Powered by NewsLook.com
Ebola Protective Suits Being Made in China

Ebola Protective Suits Being Made in China

AFP (Oct. 24, 2014) A factory in China is busy making Ebola protective suits for healthcare workers and others fighting the spread of the virus. Duration: 00:38 Video provided by AFP
Powered by NewsLook.com
Real-Life Transformer Robot Walks, Then Folds Into a Car

Real-Life Transformer Robot Walks, Then Folds Into a Car

Buzz60 (Oct. 24, 2014) Brave Robotics and Asratec teamed with original Transformers toy company Tomy to create a functional 5-foot-tall humanoid robot that can march and fold itself into a 3-foot-long sports car. Jen Markham has the story. Video provided by Buzz60
Powered by NewsLook.com
Police Testing New Gunfire Tracking Technology

Police Testing New Gunfire Tracking Technology

AP (Oct. 24, 2014) A California-based startup has designed new law enforcement technology that aims to automatically alert dispatch when an officer's gun is unholstered and fired. Two law enforcement agencies are currently testing the technology. (Oct. 24) Video provided by AP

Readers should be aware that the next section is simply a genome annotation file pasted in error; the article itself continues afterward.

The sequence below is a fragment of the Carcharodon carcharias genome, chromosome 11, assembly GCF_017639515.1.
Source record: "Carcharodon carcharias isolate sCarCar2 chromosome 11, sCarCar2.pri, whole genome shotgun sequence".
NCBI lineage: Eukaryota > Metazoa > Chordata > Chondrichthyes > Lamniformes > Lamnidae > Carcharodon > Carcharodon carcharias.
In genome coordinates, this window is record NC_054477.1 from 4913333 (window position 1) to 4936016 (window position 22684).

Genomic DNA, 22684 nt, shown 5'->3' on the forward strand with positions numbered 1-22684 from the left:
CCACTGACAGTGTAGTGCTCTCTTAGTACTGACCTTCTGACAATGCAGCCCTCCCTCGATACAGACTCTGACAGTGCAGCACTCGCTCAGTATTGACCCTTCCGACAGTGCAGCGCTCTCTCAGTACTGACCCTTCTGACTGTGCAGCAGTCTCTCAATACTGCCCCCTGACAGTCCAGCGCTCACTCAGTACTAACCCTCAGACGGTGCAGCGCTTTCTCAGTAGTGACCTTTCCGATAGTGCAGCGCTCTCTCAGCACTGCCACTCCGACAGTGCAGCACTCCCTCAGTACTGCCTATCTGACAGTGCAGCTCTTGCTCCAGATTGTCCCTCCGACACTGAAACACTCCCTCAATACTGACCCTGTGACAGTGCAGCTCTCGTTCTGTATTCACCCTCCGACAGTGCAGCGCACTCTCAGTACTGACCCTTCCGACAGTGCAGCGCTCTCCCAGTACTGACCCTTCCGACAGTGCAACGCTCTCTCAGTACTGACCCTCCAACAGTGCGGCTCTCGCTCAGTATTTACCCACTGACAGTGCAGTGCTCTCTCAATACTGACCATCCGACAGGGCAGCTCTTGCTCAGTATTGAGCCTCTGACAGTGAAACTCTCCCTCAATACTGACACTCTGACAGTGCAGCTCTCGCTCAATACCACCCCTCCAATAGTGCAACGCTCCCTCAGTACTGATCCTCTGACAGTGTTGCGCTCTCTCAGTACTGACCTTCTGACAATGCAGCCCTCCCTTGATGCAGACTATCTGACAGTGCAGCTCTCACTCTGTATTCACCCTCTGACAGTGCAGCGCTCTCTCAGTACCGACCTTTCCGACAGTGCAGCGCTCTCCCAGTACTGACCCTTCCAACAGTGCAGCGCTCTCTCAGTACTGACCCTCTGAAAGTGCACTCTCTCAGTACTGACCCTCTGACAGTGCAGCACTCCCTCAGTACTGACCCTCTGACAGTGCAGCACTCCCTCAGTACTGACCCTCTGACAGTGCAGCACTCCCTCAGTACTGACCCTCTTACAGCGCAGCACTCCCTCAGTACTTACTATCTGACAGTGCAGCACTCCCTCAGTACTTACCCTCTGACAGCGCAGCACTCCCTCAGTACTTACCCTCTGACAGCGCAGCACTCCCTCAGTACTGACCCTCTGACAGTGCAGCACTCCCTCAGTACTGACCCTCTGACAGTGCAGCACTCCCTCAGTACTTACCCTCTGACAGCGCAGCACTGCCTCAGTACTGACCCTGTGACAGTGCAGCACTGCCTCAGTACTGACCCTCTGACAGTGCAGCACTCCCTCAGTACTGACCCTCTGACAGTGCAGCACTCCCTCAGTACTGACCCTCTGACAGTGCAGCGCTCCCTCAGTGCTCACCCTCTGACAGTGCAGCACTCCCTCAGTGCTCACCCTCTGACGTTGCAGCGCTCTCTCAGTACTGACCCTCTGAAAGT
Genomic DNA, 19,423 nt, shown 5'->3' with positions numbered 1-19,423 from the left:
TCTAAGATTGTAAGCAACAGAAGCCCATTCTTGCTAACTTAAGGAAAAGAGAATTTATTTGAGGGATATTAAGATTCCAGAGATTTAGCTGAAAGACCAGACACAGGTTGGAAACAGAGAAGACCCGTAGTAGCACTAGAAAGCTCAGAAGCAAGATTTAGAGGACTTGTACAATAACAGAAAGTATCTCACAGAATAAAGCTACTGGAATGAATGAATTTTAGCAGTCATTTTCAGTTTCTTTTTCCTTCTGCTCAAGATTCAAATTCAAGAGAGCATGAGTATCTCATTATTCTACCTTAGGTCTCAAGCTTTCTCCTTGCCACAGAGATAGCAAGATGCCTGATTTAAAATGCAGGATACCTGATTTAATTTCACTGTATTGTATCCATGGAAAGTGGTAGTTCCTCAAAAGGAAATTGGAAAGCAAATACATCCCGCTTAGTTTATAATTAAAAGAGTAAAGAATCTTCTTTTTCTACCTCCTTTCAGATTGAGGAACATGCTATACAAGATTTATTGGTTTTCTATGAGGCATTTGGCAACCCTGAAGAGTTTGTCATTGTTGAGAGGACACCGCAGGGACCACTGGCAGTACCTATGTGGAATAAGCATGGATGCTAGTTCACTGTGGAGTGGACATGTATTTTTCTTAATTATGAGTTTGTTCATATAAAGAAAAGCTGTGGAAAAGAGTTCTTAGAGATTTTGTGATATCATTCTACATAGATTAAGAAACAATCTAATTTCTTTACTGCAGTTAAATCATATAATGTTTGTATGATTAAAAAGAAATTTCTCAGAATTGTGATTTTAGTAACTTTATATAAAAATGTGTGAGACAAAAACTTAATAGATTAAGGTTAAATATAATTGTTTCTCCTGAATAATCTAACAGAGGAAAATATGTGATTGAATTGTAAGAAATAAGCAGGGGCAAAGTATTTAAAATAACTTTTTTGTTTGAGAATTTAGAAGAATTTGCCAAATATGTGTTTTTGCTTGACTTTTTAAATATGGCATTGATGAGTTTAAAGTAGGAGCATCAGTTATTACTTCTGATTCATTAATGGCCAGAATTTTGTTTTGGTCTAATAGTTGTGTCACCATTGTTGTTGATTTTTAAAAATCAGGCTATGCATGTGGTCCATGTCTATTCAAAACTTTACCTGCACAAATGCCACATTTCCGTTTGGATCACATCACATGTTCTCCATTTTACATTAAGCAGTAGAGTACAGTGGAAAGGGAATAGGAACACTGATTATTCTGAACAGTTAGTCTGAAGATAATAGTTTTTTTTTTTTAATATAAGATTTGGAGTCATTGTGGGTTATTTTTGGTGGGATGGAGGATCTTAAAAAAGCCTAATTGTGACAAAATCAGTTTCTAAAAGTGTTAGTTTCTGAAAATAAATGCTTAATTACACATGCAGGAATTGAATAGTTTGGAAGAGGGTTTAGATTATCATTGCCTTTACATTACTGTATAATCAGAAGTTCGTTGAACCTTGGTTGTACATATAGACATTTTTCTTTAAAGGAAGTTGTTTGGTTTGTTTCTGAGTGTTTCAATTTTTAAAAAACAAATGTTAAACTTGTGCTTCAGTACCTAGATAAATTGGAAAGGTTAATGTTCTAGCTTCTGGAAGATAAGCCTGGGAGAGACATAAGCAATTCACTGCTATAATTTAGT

Powered by NewsLook.com

Search ScienceDaily

Number of stories in archives: 140,361

Find with keyword(s):
Enter a keyword or phrase to search ScienceDaily for related topics and research stories.

Save/Print:
Share:

Breaking News:

Strange & Offbeat Stories


Space & Time

Matter & Energy

Computers & Math

In Other News

... from NewsDaily.com

Science News

Health News

Environment News

Technology News



Save/Print:
Share:

Free Subscriptions


Get the latest science news with ScienceDaily's free email newsletters, updated daily and weekly. Or view hourly updated newsfeeds in your RSS reader:

Get Social & Mobile


Keep up to date with the latest news from ScienceDaily via social networks and mobile apps:

Have Feedback?


Tell us what you think of ScienceDaily -- we welcome both positive and negative comments. Have any problems using the site? Questions?
Mobile: iPhone Android Web
Follow: Facebook Twitter Google+
Subscribe: RSS Feeds Email Newsletters
Latest Headlines Health & Medicine Mind & Brain Space & Time Matter & Energy Computers & Math Plants & Animals Earth & Climate Fossils & Ruins